TT, I don’t have anything specific for you, but my impression is that you are correct in your assumptions. Of course, the Mormons have always been perceived as *wrong*, but framing that opinion in terms of positively asserting that they are not Christian strikes me as a second half of the twentieth century thing. It is a particular type of boundary maintenance that wasn’t always there, but that developed in the twentieth century, at least to my perception.
In 1912, Joel Richards wrote an editorial for the _Liahona: The Elders’ Journal,_ 10, no. 6 (1912): 79-88, entitled “Are the Latter-day Saints Christians?” Richards was responding against a lecuturer “in one of the sectarian churches.” The lecturer argued that “the ‘Mormons’ were not Christians, ‘For,’ said he, ‘If they don’t accept Jesus Christ as a sacrifice for sin, they are not Christians.'” Richards responded that “no other doctrine of the ‘Mormon’ Church is given greater prominence than the atonement of Christ…This is one of the fundamental teachings of the Latter-day Saints.” Richards proceeded to give a five-page exposition on why Mormons are Christians.
Here we have an evangelical excluding the Latter-day Saints because they are not Christians. The terms of exclusion are different from today(no mention of creeds, etc.), with the argument being that the Mormons do not believe in the atonement. But it does show that evangelicals have been excluding Latter-day Saints from the definition of Christianity at least since the second decade of the twentieth century, if not before. I don’t mean to discourage you in your project; it certainly is fascinating and needed. I just hope that you see that excluding Mormons from either the category of religion or from Christianity has longer history than 1950 to present.
When non-LDS assert that the LDS church is not Christian, they are in effect saying that the LDS church is not a true church. This is not any different than the LDS church saying that IT is the ONLY one true church, the implication is clearly that all other churches are false churches.
You may indeed view Prostestants, Catholics and Orthodox as Christian, but you do not think their churches are true. It can be difficult to view those that participate at false Christian churches to be true Christians. If they were “true Christians” wouldn’t they abandon “false Christian teachings”?
Excellent work! This isn’t really a “project” per se, just a historical question. I do think that someone should do some research on the terms of exclusion to understand why they change, but alas, I cannot do this now.
I wish we could get away with this obsession with defining the worth of the Church by whether it can be classified as ‘Christian’ or not. I think there is so much more to Mormonism than to restrict it by attempting to fit it within traditional and indeed contemporary (ie 21st century) definitions of Christianity. The day the Church becomes ‘Christian’ will be the day it becomes just another of an innumerable number of almost indistinguishable faith systems. It will then be on the slow road to virtual oblivion, as is happening (sadly) with the Community of Christ. We need to stress the best elements of our distinctiveness, not hide or suppress them. For me, this means highlighting such concepts as the idea of eternal progression, the uniquness of Mormon Culture, the idea of a Heavenly Father AND a Heavenly Mother, and so on. But then, I must confess, I start from the standpoint of neither believing in the traditional Jesus story or in the ‘Restoration’via Joseph.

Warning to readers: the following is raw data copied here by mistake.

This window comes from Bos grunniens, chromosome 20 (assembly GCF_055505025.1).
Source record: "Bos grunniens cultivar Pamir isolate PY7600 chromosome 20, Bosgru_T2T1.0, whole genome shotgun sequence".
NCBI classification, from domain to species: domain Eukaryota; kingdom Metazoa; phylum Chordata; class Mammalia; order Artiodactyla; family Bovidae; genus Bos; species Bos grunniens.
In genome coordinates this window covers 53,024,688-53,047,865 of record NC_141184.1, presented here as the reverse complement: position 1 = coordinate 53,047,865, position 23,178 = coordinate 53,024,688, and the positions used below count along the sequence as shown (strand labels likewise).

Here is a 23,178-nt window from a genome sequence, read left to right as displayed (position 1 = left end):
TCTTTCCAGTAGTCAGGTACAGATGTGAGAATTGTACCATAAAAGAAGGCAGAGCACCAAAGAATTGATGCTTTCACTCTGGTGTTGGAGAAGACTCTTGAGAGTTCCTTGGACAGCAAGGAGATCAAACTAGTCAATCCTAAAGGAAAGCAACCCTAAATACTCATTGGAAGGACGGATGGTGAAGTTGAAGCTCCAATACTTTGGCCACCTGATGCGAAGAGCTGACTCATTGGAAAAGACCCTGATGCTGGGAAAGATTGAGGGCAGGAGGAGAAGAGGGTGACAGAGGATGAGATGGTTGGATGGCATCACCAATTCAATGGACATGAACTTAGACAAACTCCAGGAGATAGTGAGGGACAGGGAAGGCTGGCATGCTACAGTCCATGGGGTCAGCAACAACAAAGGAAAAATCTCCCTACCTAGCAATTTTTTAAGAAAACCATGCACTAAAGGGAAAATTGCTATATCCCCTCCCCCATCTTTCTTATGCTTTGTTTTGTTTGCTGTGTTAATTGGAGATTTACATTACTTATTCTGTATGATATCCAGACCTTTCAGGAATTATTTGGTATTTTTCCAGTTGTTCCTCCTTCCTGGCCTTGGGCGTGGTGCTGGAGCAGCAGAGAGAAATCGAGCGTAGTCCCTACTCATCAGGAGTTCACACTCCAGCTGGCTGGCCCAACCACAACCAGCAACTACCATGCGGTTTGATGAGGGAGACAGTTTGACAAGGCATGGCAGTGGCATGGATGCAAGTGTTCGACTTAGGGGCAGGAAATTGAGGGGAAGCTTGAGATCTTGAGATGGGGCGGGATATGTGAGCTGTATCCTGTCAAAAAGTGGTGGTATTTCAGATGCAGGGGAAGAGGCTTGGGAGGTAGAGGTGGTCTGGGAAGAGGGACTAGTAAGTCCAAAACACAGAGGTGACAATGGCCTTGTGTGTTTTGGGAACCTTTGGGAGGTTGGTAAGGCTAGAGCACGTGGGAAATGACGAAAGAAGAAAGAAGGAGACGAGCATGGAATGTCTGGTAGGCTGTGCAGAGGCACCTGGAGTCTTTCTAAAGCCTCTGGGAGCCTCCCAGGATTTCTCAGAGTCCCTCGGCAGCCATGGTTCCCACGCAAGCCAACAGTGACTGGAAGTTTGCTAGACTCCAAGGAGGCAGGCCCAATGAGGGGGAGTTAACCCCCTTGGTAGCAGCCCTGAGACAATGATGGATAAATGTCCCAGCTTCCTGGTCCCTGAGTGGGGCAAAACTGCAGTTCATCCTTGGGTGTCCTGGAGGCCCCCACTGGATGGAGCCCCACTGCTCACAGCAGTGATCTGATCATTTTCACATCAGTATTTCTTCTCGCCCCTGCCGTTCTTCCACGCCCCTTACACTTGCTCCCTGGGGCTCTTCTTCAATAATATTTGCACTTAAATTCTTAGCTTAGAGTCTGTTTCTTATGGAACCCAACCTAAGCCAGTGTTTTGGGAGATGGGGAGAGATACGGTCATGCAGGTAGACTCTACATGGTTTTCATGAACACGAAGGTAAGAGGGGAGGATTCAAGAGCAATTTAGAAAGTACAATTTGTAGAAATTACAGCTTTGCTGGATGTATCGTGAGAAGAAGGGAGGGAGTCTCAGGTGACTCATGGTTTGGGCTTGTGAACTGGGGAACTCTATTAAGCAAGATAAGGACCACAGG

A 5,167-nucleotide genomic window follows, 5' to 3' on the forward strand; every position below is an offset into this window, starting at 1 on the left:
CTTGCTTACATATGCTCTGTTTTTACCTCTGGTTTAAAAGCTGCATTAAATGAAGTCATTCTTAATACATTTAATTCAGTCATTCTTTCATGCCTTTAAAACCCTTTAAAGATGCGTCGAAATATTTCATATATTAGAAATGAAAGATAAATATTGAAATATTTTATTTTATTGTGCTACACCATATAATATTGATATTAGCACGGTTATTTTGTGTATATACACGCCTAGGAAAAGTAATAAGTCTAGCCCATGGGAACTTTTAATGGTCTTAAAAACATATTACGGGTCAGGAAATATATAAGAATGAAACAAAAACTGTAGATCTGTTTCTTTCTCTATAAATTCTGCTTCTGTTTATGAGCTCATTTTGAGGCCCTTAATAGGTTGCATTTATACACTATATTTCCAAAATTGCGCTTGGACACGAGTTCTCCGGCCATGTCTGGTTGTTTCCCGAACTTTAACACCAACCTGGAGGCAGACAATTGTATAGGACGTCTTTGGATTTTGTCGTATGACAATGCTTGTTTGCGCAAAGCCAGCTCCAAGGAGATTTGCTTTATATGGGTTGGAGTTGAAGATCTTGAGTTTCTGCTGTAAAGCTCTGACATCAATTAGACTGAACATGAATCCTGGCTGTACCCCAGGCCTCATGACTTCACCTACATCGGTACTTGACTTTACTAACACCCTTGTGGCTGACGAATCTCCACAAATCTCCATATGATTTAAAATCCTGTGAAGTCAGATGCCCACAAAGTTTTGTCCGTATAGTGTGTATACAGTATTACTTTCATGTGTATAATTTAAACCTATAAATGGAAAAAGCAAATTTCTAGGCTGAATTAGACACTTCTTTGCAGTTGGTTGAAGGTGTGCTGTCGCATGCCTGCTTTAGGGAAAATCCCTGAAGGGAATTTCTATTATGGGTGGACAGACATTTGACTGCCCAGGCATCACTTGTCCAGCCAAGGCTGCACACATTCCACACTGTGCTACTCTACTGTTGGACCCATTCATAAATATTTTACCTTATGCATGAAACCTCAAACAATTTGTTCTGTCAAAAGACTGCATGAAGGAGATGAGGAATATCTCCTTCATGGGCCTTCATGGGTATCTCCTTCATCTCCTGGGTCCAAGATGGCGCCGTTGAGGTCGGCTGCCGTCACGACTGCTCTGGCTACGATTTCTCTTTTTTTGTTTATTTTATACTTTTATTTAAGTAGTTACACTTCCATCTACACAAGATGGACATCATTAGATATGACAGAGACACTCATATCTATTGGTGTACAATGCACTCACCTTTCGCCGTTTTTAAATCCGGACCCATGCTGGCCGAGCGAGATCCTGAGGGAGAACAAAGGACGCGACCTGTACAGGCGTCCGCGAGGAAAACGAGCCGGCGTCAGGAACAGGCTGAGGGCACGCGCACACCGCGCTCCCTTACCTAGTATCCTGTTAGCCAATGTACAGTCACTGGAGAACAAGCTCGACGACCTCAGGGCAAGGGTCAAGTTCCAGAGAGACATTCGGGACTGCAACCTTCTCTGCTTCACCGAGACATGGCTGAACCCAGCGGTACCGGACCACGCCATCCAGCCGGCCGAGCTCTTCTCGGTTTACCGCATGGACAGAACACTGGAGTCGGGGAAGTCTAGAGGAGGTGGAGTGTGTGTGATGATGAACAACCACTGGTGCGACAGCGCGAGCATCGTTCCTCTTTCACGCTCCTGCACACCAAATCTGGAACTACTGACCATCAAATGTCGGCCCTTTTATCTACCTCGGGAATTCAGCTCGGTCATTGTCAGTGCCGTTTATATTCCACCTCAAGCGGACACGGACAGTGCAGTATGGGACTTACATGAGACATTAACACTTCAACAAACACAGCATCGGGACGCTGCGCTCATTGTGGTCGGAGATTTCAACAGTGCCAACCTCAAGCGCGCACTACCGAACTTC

Jonathan M (Australia).
Actually, we are generally agreeable to calling other Christian denominations Christian and assuming that they are seeking to (and succeeding in) serving Christ. We think that we have more to offer, but that doesn’t mean that we think those religions are entirely (or even mostly) wrong. Mormons emphatically deny that they have exclusive access to truth.
Besides, if any of us were true Christians, wouldn’t we abandon our personal false beliefs?
A degree of absolutism is required by any religion that professes truth. The Catholic Church adopts this stance, The Eastern Orthodox, Islam… to name just 3. What the LDS Church does not do (and I think this is significant)is publish anti-other church material, ridicule those of other faiths/beliefs or more importantly, dilute it’s doctrine by ecumenical consensus. It does not seek to play the ‘we’re better than you game’ but instead works tirelessly to promote family values and global harmony. These are the essential good works that Jesus requires of us and forms part of the qualification to be known as His servants – Christians of you want to give it a name – Incidently, wasn’t the word ‘Christian’ originally a derogatory appelation, rather like Mormon?
The other essential work on this subject is Terryl Givens “Viper on the Hearth.” Bro Givens goes beyond the construction of heresy as placing Mormons outside the realm of Christianity or as a true religion, but beyond the ethnic or national category of being white Americans. It is quite interesting. I don’t have a good answer to the question about when we stopped being Christian. My guess is that it was probably pretty early on, but Given’s work makes me think that the Christian-non-Christian distinction was probably last in importance to many at the time, who were worried that the Mormons were not American or non-whites.
Thanks for bringing up Givens. This is really an excellent work that charts out the discourse about Mormons in the 19th c. I haven’t looked at this book in several years. Though I donn’t think that it answers my question directly, it is certainly asking the same kind of question about the history of discourse about Mormons.